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Nepal PM Koirala has a quiet birthday
Shirish B Pradhan in Kathmandu | July 02, 2007 21:06 IST
Nepal's Prime Minister Girija Prasad Koirala on Monday quietly celebrated turning 84 years by having a private meal with his only daughter at his residence in Kathmandu, without even cutting a traditional birthday cake.
The occasion passed unnoticed by many as there were no grand celebrations, with the prime minister receiving gifts from party workers and well-wishers at his Baluwatar home and not venturing out, sources close to his family said.
Earlier in the morning, the PM's daughter Sujata presented a small perfume and an idol of Ganesh to her father and the two held a simple worshiping service to mark the happy occasion.
"Nothing big happened. We just worshipped God in the morning and had a feast together. I offered him small gifts, that's all," Sujata told PTI over phone.
Koirala did not go to the office today and did not step outside his residence.
He, however, received flowers and prasad from Pashupatinath temple offered by priests, they said.
Though Koirala's birthday is on July 4, he celebrated the occasion today as per the Hindu calendar.
My father doesn't want to celebrate his birthday. We have arranged simple rituals on the occasion, and his well-wishers visited him with flower bouquet to extend best wishes, Sujata said.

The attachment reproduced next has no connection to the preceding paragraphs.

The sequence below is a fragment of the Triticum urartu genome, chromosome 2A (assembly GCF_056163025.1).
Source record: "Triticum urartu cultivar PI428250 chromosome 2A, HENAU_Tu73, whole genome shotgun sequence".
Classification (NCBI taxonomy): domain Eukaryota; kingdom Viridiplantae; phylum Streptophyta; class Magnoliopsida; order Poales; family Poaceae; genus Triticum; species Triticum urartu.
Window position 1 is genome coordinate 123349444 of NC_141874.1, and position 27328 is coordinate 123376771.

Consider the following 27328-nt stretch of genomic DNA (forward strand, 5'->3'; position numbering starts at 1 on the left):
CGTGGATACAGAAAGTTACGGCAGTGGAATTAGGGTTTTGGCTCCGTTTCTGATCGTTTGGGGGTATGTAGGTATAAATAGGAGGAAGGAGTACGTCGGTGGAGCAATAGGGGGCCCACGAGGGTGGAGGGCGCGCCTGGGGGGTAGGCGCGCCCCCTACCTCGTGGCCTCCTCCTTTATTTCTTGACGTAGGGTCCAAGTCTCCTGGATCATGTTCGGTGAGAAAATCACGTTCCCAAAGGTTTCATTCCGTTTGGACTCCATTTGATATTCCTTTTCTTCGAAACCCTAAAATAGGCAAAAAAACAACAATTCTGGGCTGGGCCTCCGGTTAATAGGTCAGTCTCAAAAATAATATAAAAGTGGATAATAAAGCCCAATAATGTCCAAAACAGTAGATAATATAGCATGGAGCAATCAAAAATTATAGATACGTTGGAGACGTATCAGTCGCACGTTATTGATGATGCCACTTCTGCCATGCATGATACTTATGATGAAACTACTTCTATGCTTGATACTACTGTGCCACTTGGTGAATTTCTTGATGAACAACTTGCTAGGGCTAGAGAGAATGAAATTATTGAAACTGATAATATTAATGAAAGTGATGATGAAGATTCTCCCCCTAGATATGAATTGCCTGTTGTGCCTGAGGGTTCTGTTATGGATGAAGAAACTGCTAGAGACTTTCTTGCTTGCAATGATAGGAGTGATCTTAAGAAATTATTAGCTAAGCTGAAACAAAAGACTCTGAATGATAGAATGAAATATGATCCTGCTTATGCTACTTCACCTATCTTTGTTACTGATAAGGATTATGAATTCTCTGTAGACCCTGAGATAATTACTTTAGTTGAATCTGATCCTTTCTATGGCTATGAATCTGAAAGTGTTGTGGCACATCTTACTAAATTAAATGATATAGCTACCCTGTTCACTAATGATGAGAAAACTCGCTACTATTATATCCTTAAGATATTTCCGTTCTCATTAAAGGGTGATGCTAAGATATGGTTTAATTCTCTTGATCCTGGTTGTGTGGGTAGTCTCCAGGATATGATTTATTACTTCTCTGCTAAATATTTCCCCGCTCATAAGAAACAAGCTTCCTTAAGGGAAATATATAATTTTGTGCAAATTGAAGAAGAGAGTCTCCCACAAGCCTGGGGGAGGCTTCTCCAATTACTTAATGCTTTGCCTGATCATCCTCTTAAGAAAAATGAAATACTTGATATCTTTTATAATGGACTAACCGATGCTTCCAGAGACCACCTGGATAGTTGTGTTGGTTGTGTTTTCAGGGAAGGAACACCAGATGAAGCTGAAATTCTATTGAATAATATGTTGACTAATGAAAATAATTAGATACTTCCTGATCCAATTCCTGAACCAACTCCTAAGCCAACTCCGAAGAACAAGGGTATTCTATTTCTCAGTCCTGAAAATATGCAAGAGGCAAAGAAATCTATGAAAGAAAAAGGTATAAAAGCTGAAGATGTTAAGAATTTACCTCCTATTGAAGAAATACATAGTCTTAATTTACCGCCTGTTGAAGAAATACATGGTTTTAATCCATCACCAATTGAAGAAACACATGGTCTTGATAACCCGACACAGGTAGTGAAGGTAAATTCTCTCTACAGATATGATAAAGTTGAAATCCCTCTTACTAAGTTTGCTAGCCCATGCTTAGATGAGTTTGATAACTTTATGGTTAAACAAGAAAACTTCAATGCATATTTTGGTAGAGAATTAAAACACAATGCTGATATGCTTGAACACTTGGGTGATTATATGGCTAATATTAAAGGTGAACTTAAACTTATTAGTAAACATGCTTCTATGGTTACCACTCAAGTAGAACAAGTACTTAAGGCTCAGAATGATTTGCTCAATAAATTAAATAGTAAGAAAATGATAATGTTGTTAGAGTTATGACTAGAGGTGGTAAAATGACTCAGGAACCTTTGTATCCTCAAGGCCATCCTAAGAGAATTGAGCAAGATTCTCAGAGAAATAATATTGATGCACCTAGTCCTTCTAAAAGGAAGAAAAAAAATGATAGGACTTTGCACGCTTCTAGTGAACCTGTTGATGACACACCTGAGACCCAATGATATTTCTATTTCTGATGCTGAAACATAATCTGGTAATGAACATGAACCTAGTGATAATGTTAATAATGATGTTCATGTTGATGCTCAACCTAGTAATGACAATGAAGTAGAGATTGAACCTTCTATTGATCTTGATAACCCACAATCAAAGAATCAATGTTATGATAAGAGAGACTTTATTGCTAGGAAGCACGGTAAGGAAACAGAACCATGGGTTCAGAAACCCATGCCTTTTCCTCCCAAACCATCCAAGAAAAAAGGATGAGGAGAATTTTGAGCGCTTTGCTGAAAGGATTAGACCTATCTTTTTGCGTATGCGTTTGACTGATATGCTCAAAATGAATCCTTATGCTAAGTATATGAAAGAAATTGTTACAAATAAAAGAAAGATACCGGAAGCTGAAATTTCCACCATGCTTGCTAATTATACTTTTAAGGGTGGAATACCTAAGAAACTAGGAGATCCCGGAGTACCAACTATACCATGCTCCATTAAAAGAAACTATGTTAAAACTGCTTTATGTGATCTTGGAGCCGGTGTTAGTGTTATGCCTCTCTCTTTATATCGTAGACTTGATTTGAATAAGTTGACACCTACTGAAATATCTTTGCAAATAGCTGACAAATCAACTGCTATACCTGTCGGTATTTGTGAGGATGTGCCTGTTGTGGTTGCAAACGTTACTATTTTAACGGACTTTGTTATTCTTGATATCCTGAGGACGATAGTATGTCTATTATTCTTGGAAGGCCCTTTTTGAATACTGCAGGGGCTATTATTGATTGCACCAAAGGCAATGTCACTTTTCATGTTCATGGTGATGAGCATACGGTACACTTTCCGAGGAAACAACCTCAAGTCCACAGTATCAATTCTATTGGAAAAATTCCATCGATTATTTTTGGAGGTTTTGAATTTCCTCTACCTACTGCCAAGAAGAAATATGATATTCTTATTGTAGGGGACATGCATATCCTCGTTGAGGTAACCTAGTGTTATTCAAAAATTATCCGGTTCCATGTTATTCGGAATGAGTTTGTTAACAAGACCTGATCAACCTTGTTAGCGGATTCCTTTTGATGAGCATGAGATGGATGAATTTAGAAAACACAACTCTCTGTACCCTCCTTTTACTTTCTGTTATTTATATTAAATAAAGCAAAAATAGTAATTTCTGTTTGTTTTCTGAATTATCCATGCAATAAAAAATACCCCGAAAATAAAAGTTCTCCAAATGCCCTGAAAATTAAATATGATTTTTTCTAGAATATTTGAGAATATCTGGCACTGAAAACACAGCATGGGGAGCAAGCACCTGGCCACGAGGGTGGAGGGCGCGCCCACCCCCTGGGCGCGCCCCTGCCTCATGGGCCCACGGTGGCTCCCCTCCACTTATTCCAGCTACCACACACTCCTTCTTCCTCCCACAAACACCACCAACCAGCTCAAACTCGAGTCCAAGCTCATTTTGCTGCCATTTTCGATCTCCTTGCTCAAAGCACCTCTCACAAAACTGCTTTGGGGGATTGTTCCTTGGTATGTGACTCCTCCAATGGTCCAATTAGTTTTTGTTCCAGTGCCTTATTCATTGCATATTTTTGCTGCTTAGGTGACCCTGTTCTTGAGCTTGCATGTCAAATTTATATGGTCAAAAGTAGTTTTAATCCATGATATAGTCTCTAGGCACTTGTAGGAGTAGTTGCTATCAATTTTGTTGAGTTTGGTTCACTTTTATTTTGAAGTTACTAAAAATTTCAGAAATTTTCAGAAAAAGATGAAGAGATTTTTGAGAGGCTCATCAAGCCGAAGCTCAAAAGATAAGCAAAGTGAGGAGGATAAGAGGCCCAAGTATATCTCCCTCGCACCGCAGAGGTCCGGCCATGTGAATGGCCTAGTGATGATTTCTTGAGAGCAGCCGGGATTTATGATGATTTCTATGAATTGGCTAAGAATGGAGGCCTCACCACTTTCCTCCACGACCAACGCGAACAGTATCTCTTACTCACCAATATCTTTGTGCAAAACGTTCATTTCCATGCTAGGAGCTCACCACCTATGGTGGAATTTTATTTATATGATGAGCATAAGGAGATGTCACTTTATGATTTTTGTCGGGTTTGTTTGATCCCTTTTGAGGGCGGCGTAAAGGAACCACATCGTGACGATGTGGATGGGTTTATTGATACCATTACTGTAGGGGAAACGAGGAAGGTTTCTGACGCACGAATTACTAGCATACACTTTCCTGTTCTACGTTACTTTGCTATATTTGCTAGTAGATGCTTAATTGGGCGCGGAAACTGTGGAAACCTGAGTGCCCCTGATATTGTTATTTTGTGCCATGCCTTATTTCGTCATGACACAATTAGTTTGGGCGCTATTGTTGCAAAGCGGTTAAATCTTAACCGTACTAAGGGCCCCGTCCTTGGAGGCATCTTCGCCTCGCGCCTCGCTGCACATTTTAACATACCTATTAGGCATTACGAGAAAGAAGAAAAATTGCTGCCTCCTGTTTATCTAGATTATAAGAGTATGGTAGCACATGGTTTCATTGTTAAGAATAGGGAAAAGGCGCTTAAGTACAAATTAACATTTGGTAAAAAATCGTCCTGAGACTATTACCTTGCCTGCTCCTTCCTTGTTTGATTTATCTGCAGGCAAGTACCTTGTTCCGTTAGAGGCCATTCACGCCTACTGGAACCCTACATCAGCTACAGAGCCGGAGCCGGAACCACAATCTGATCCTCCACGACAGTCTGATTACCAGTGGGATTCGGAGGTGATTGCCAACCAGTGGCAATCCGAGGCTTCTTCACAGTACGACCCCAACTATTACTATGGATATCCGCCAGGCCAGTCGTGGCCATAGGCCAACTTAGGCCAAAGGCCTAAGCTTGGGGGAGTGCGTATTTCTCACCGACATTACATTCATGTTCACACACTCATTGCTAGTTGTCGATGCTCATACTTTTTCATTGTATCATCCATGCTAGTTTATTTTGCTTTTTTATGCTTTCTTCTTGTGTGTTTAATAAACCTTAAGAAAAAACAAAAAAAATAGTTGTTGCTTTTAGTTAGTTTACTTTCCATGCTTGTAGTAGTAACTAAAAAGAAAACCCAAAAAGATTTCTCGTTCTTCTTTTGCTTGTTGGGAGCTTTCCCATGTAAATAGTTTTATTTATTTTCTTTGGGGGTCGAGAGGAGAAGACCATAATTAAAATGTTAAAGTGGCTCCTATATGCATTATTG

The prime minister received flower bouquets from party cadres and student activists at his residence.
Ministers and Parliament members belonging to the Nepali Congress visited Baluwatar to wish him good health and happiness on the occasion, sources said.
Meanwhile, the Royal Palace is gearing up to celebrate the 60th birthday of King Gyanendra from July 7 by organising a three-day extravaganza with rituals and two grand parties at Narayanhity palace.
There will be two grand parties at the Narayanhity Royal Palace, one to be hosted by Queen Komal on Friday and the other being hosted by Crown Prince Paras on Sunday, where altogether 1,800 guests are being invited, sources said.
However, there is no official ceremony this time and the government last year scrapped a public holiday to mark the occasion.
The palace gates will remain open on Saturday for well-wishers to greet the King, palace sources said.
None of Gyanendra's ancestors had the opportunity to celebrate a diamond jubilee birthday.
King Gyanendra is the only monarch in the 239-year-old Shah dynasty, after Prithvi Narayan Shah conquered Kathmandu and unified Nepal, who has lived up to 60 years.
The King relinquished power in April 2006 after intensified agitation, after which he was stripped of his title as the army's supreme commander-in-chief.